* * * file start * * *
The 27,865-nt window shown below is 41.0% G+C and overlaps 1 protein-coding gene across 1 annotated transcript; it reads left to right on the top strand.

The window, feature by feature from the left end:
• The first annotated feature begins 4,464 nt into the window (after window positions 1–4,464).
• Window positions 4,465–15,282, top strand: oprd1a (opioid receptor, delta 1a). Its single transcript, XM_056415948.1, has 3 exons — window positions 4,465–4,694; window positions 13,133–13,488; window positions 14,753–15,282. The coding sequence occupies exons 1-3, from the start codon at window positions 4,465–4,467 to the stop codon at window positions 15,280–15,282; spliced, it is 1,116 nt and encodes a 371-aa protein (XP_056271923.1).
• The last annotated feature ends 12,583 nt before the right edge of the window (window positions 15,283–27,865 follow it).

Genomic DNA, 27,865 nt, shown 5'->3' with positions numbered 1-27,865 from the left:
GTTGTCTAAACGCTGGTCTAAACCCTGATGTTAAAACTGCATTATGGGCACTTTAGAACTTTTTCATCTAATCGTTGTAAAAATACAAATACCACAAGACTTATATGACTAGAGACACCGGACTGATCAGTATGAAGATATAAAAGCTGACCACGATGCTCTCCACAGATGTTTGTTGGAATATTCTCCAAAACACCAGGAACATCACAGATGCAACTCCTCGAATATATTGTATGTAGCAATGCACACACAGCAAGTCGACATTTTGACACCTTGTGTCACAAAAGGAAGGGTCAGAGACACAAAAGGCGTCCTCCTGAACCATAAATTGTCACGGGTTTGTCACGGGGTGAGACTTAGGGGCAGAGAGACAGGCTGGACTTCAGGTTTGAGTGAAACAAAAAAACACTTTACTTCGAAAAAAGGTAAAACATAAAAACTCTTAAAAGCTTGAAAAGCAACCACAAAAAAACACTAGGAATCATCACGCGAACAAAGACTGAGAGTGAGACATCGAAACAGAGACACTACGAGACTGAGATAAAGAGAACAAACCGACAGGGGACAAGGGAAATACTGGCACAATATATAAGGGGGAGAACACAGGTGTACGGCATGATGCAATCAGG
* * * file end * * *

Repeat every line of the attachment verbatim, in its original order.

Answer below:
The 27,865-nt window shown below is 41.0% G+C and overlaps 1 protein-coding gene across 1 annotated transcript; it reads left to right on the top strand.

The window, feature by feature from the left end:
• The first annotated feature begins 4,464 nt into the window (after window positions 1–4,464).
• Window positions 4,465–15,282, top strand: oprd1a (opioid receptor, delta 1a). Its single transcript, XM_056415948.1, has 3 exons — window positions 4,465–4,694; window positions 13,133–13,488; window positions 14,753–15,282. The coding sequence occupies exons 1-3, from the start codon at window positions 4,465–4,467 to the stop codon at window positions 15,280–15,282; spliced, it is 1,116 nt and encodes a 371-aa protein (XP_056271923.1).
• The last annotated feature ends 12,583 nt before the right edge of the window (window positions 15,283–27,865 follow it).

Genomic DNA, 27,865 nt, shown 5'->3' with positions numbered 1-27,865 from the left:
GTTGTCTAAACGCTGGTCTAAACCCTGATGTTAAAACTGCATTATGGGCACTTTAGAACTTTTTCATCTAATCGTTGTAAAAATACAAATACCACAAGACTTATATGACTAGAGACACCGGACTGATCAGTATGAAGATATAAAAGCTGACCACGATGCTCTCCACAGATGTTTGTTGGAATATTCTCCAAAACACCAGGAACATCACAGATGCAACTCCTCGAATATATTGTATGTAGCAATGCACACACAGCAAGTCGACATTTTGACACCTTGTGTCACAAAAGGAAGGGTCAGAGACACAAAAGGCGTCCTCCTGAACCATAAATTGTCACGGGTTTGTCACGGGGTGAGACTTAGGGGCAGAGAGACAGGCTGGACTTCAGGTTTGAGTGAAACAAAAAAACACTTTACTTCGAAAAAAGGTAAAACATAAAAACTCTTAAAAGCTTGAAAAGCAACCACAAAAAAACACTAGGAATCATCACGCGAACAAAGACTGAGAGTGAGACATCGAAACAGAGACACTACGAGACTGAGATAAAGAGAACAAACCGACAGGGGACAAGGGAAATACTGGCACAATATATAAGGGGGAGAACACAGGTGTACGGCATGATGCAATCAGG